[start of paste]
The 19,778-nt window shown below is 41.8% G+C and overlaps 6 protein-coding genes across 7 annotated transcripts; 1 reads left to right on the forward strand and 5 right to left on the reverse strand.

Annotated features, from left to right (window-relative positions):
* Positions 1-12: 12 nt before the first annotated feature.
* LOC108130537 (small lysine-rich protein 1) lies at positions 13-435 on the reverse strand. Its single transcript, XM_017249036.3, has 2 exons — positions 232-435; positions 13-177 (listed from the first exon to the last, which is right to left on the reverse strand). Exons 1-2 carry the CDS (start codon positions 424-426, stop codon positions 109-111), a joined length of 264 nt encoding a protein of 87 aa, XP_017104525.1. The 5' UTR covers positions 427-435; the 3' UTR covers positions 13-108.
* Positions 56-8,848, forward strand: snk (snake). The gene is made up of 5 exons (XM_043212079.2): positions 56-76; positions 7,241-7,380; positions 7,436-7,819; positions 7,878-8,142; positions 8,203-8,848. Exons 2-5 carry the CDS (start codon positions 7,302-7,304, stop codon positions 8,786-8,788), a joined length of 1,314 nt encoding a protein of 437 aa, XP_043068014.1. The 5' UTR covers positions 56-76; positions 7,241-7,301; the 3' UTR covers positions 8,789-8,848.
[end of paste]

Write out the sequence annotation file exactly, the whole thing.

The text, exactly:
The 19,778-nt window shown below is 41.8% G+C and overlaps 6 protein-coding genes across 7 annotated transcripts; 1 reads left to right on the forward strand and 5 right to left on the reverse strand.

Annotated features, from left to right (window-relative positions):
* Positions 1-12: 12 nt before the first annotated feature.
* LOC108130537 (small lysine-rich protein 1) lies at positions 13-435 on the reverse strand. Its single transcript, XM_017249036.3, has 2 exons — positions 232-435; positions 13-177 (listed from the first exon to the last, which is right to left on the reverse strand). Exons 1-2 carry the CDS (start codon positions 424-426, stop codon positions 109-111), a joined length of 264 nt encoding a protein of 87 aa, XP_017104525.1. The 5' UTR covers positions 427-435; the 3' UTR covers positions 13-108.
* Positions 56-8,848, forward strand: snk (snake). The gene is made up of 5 exons (XM_043212079.2): positions 56-76; positions 7,241-7,380; positions 7,436-7,819; positions 7,878-8,142; positions 8,203-8,848. Exons 2-5 carry the CDS (start codon positions 7,302-7,304, stop codon positions 8,786-8,788), a joined length of 1,314 nt encoding a protein of 437 aa, XP_043068014.1. The 5' UTR covers positions 56-76; positions 7,241-7,301; the 3' UTR covers positions 8,789-8,848.